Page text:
Catalonians seeking independence would also face a challenge that Great Britain didn’t have after leaving the European Union, creating a new currency. While Catalonia currently enjoys its status as one of the wealthier regions of Spain, this can quickly deteriorate if it was kicked out of the eurozone. the Catalonian economy benefits from using the same currency while a part of Spain as 22 nations currently use the euro (20 members of the eurozone and Kosovo and Montenegro unilaterally adopted the euro currency). The euro has been able to maintain a relatively stable value, yet Catalonia would have to create a European Central Bank and establish its own stable currency.
Catalonia’s Unhappiness As Region Of Spain
While Catalonia should not hope for independence anytime soon, there is still logic behind why some Catalonians are not satisfied with its current standing. This, however, is not all a result of Spain. Some Catalonians are unsatisfied with Catalonians not being able to use Catalonian, their native language as a working language within the European Union.
Simultaneously however, Catalonians are not the only linguistic minority impacted by this. The European Union currently has 24 official working languages and each nation has the right to select one. For Catalonia unfortunately, Spain has chosen Spanish, the native tongue for the majority of the nation. Other linguistic minority speakers of languages such as Corsican, Ladino, Turkish, Armenian are also impacted by this. None of the native speakers of these languages can do work in the European Union in these languages.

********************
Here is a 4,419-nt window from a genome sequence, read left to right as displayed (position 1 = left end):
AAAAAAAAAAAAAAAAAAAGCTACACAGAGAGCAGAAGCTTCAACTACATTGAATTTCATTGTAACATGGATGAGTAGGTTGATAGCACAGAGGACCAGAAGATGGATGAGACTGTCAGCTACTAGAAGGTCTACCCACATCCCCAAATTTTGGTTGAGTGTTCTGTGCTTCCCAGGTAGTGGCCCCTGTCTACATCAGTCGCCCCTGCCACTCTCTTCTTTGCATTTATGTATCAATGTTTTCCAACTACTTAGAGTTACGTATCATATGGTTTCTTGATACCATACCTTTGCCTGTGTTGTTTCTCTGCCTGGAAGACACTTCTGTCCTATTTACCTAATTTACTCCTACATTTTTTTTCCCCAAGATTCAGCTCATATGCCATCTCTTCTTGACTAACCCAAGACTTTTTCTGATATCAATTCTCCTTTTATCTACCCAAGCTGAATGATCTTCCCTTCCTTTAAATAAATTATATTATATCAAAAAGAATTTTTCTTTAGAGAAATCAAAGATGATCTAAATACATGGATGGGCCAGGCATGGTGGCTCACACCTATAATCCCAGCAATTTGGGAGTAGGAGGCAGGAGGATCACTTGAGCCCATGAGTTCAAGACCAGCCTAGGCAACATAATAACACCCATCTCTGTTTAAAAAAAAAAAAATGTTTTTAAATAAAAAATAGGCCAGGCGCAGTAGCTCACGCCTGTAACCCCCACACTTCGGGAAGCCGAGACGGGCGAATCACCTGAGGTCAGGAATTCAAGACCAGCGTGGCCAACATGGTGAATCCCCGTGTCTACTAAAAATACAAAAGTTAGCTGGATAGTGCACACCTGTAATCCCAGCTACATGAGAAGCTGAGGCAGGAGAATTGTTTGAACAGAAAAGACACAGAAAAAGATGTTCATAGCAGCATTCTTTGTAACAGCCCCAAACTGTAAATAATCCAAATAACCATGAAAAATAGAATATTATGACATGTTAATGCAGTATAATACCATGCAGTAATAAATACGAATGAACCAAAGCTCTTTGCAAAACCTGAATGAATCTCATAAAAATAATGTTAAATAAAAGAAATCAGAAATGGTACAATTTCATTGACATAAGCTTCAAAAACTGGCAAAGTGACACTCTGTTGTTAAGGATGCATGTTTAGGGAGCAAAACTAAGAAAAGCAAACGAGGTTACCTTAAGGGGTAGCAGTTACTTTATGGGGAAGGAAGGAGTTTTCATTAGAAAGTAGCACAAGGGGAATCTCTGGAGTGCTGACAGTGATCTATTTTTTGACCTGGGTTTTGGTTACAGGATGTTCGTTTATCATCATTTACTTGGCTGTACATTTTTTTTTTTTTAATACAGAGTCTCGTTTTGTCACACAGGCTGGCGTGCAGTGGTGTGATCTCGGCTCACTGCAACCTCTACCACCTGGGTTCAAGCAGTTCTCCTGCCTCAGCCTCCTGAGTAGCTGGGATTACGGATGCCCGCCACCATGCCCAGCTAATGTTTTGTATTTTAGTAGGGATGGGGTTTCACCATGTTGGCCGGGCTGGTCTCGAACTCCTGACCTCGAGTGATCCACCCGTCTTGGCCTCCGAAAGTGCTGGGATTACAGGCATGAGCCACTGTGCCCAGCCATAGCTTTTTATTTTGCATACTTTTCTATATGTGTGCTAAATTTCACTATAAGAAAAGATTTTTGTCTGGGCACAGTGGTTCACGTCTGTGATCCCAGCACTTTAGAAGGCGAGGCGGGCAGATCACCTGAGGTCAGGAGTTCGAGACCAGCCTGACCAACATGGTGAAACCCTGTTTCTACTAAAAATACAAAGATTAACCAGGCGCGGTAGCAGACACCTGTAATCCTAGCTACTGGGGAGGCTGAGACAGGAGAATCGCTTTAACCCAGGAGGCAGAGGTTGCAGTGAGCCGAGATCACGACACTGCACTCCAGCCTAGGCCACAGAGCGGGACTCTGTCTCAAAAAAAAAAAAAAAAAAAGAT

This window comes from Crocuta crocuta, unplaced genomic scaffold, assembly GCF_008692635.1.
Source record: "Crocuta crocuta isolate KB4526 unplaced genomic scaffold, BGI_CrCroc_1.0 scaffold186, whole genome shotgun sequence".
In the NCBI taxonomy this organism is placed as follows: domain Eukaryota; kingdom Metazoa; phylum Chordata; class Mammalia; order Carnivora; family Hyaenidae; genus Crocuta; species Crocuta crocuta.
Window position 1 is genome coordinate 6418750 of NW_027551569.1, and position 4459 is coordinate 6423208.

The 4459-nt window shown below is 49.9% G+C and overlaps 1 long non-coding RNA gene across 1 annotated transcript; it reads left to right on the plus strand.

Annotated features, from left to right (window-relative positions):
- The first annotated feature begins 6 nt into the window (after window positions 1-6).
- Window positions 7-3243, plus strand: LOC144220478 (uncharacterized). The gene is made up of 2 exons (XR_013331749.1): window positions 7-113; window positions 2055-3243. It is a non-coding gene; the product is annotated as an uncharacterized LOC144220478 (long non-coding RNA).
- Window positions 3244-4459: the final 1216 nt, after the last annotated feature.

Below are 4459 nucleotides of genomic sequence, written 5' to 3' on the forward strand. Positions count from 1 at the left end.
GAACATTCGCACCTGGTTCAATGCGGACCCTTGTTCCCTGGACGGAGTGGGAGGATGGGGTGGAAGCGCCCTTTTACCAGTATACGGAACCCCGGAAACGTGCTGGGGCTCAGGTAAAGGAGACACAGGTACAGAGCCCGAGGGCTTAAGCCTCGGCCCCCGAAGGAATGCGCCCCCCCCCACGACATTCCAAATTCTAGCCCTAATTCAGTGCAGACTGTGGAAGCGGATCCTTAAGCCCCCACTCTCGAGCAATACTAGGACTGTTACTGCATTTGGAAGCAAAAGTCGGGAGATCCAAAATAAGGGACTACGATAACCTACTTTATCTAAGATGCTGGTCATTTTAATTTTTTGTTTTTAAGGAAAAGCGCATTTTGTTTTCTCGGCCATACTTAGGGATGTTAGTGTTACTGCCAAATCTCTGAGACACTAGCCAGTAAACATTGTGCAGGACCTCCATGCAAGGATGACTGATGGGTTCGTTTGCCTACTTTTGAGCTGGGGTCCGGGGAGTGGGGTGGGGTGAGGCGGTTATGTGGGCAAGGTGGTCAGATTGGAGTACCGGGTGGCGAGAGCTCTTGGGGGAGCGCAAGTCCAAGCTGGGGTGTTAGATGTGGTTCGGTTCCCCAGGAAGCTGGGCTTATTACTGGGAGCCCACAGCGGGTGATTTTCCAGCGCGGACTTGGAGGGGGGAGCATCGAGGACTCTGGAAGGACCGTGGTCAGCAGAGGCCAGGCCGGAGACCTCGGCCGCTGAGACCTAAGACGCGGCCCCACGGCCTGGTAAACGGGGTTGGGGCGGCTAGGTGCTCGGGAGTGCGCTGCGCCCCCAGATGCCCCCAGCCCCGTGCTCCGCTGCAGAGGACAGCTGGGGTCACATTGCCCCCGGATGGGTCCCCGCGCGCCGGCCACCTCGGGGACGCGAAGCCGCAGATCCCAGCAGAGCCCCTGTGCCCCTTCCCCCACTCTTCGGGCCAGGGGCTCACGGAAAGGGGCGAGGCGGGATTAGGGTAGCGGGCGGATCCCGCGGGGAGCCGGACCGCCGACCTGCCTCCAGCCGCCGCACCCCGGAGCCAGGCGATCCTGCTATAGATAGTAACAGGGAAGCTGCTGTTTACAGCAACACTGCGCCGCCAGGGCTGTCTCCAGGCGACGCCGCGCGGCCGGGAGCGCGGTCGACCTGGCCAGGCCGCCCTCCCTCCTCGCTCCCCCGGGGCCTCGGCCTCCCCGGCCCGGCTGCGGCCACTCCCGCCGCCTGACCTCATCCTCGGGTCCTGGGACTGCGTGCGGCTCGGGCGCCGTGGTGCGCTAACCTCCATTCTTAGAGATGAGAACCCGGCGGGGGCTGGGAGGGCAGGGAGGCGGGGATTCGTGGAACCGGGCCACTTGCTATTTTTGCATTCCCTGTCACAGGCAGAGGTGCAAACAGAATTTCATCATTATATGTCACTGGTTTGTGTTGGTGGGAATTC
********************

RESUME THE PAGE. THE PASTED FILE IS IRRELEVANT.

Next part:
In 1978, Spain allowed for the creation of autonomous communities in order to devolve some powers from the national government when writing the new constitution. Catalonia, Galicia, and the Basque provinces were classified as historic nationalities and were allowed to gain autonomy through a quick process. The other regions (apart from Andalusia due to large public displays of support of autonomy) had to go through a slower process to argue why they should gain autonomy. This shows that Catalonia has, at times had a privileged position and that remaining within Spain does not equate to absolute oppression.
Prime Minister Sanchez may soon see his fragile coalition government fall apart due to being tasked with the impossible, passing an amnesty law for Catalonian politicians and residents who contributed to the failed attempt at secession. The coalition government was not constructed with a strong foundation so it is no surprise that the coalition may soon fail, or the current coalition tries to go against the 1978 constitution in order to hold onto their power. Catalonia may not be fully happy currently as a region of Spain, yet independence could bring even more challenges the region is not prepared for and lead to economic challenges. Before Catalonians attempt to become independent again, they must be prepared to be free from Spain, yet a poorer nation trapped outside of the European Union.